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The ultimate summer guide to New York

The ultimate summer guide to New York

They call it ‘The City That Never Sleeps’ and, with an endless list of things to do, restaurants to try, parks to sit in and events to attend, you really could spend a whole summer in New York City without resting. To stop you from burning out, we’ve picked some of our top things to do in New York in the summer.

1. Shop in a flea market

For an authentic New York shopping experience, head to a flea market. You’ll find an eclectic mix of things for sale, from clothes, records and art to antiques, crafts and jewelry. Items will be vintage, hand-made or pre-loved, so you’re guaranteed to find something weird, wonderful and totally unique. In the Upper West Side, Grand Bazaar NYC is one of the oldest, biggest, and best-known flea markets, with over 100 local vendors.

The weekend Chelsea Flea Market is brilliant for vintage goodies, and Nolita Market in SoHo is great if you’re on a budget. Once you’ve shopped, head to the Bronx Night Market in Fordham Plaza. On Saturday evenings, this epic market has live music and incredible street food.

2. Go to an event in the park

Far more than just green spaces to relax in, many of New York’s parks are transformed into event venues each summer. Theater lovers, turn your back on Broadway for a night and head to Central Park to watch a free performance of Shakespeare in the Park.

The warm summer evenings are also perfect for watching an outdoor movie, and regular screenings take place all across the city. Pack a picnic and a blanket and head to one of the free film nights at Brooklyn Bridge Park and Bryant Park in Midtown Manhattan through June to August.

3. Mooch around a museum

New York has world-class museums covering everything from art and fashion, to history and science. On days when the summer heat and humidity get too much, you can’t beat a museum; Culture and air conditioning! Walking up the iconic steps of the Metropolitan Museum of Art (AKA – the Met) is a must. Made famous as the annual Met Gala stage for celebrities sporting wild outfits, these steps lead to a Great Hall and impressive exhibitions displaying artworks from all around the world.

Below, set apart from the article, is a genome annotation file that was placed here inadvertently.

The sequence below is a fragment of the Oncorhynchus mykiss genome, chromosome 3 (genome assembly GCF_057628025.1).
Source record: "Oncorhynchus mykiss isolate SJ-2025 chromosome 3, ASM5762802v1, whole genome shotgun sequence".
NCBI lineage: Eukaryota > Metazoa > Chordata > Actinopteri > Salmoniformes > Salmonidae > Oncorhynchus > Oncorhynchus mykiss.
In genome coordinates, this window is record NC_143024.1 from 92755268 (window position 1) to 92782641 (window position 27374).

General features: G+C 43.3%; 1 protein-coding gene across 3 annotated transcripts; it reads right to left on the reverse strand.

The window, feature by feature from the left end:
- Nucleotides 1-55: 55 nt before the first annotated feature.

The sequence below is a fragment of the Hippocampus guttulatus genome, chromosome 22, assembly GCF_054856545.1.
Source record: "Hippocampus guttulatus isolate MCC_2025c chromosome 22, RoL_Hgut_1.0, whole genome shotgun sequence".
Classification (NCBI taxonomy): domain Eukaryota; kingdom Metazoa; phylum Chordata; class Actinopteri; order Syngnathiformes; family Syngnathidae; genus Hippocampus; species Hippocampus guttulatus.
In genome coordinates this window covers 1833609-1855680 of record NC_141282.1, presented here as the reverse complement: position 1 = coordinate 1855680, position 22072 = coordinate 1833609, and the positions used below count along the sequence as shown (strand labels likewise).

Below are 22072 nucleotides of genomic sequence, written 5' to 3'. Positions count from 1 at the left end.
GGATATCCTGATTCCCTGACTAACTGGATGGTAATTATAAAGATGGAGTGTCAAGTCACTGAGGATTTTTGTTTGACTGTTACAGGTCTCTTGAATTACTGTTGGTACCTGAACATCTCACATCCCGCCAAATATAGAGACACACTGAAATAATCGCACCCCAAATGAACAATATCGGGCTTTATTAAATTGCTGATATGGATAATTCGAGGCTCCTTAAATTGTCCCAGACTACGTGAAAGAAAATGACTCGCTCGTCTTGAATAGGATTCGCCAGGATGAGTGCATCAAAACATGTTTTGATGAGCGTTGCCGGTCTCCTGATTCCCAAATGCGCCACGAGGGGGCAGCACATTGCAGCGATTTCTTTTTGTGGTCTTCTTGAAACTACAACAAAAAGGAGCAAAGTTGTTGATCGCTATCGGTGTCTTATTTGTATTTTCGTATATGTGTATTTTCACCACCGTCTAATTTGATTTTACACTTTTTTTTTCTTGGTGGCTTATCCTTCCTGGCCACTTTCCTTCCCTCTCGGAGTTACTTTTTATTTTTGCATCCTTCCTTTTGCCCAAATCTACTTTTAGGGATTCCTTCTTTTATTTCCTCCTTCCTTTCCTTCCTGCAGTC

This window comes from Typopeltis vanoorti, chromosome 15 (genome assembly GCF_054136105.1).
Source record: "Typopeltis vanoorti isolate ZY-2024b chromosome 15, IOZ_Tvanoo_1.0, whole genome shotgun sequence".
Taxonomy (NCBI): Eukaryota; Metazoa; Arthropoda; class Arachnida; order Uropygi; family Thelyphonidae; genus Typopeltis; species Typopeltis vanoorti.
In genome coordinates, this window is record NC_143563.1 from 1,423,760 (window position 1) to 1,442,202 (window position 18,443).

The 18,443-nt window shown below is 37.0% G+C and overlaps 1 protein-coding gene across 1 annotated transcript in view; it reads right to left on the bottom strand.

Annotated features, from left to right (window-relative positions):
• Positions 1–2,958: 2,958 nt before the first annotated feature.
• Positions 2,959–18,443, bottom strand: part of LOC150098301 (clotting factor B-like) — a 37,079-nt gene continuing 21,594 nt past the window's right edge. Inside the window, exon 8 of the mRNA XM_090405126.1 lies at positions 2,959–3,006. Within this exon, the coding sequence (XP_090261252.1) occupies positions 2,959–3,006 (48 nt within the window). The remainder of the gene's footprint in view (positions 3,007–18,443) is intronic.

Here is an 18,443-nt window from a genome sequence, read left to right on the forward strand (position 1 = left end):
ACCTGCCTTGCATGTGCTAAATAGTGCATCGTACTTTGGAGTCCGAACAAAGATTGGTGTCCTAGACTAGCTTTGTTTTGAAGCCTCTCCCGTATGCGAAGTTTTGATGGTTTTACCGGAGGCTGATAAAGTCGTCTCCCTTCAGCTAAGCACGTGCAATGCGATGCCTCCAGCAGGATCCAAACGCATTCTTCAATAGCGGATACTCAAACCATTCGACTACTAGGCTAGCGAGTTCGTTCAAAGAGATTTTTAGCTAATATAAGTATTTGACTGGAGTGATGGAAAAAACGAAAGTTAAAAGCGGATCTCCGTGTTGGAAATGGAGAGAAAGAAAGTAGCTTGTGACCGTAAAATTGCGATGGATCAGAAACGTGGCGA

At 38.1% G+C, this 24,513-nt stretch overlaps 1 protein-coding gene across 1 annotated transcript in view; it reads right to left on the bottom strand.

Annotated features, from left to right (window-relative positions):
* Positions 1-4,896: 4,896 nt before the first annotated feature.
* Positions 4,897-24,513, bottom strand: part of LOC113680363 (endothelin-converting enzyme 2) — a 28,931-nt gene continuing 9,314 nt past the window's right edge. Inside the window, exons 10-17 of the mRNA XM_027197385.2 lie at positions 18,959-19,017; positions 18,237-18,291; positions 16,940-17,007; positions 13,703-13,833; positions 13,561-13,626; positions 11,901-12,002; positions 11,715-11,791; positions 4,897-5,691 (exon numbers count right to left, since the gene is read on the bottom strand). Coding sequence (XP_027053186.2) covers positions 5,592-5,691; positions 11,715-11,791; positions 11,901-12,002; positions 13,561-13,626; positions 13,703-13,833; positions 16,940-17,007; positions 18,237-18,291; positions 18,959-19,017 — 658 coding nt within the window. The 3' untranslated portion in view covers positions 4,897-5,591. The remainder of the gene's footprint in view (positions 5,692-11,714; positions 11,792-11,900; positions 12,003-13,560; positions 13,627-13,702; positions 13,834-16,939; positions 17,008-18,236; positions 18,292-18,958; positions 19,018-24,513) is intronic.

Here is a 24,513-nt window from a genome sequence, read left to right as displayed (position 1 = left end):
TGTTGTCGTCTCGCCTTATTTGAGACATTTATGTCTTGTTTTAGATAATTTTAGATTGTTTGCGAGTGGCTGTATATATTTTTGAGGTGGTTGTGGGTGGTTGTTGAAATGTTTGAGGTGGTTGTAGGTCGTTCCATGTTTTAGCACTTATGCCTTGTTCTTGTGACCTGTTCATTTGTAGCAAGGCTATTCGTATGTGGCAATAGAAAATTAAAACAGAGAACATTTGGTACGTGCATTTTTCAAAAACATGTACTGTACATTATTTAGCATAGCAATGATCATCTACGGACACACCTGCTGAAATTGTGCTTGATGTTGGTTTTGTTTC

The Smithsonian Design Museum celebrates all things, well, ‘design’, and the National Museum of the American Indian New York is a good place to start learning about the histories and cultures of the Americas’ 12,000 indigenous cultures. Oh, and there’s even a museum of ice cream Yup, you’re welcome.

New York Metropolitan Museum of Art

4. Attend a festival

From local block parties (events which shut down several streets for dancing and music) to international live music events, NYC has a huge range of festivals to entertain you throughout the summer. Epic venues like Forest Hills Stadium and The Rooftop at Pier 17 at the Seaport (which boasts incredible city skyline views) host a summer-long series of concerts, and Governors Ball and SummerStage festivals should headline your calendar.

To experience a New York ‘block party’, head to the annual Bushwick Collective Block Party in Brooklyn, held in June. It is a free and bustling celebration where street artists paint incredible murals across the neighborhood’s buildings, and there’s a great atmosphere with live music and food trucks.

5. Head to the beach

This might surprise you, but it is actually pretty easy to spend a day at the beach when you live in New York. In Brooklyn, the wide and sandy Coney Island Beach is very popular, with volleyball courts, a boardwalk and fairground rides. Brighton Beach is just next door and can be a little quieter.

Beautiful Orchard Beach is the Bronx’s only beach, offering sheltered swimming in a wide bay and a woody park behind the beach for shady picnics. In Queen’s, Rockaway beach is a top spot for surfing. On Staten Island, the large South Beach has a great view of Verrazano Bridge, while the pretty Wolfe’s Pond Beach is a much smaller and lesser-known spot.

New York Coney Island Beach

6. Discover New York State

The city is awesome, of course, but the varied and beautiful New York State countryside is not to be missed. Head to Long Island (a 30-minute train ride from Manhattan) for sandy beaches, peaceful vineyards and bold purple lavender fields.

Mohonk Preserve is a 2-hour drive from the city and is perfect for nature-lovers, with 8,000 acres of forests, mountains and rivers that are just begging to be hiked. Or, for a great place to rest and recharge, hop on the short train from Manhattan to spend the weekend in peaceful Cold Spring. This village is home to historic buildings and sits next to both the Hudson Highlands State Park and the Hudson River.

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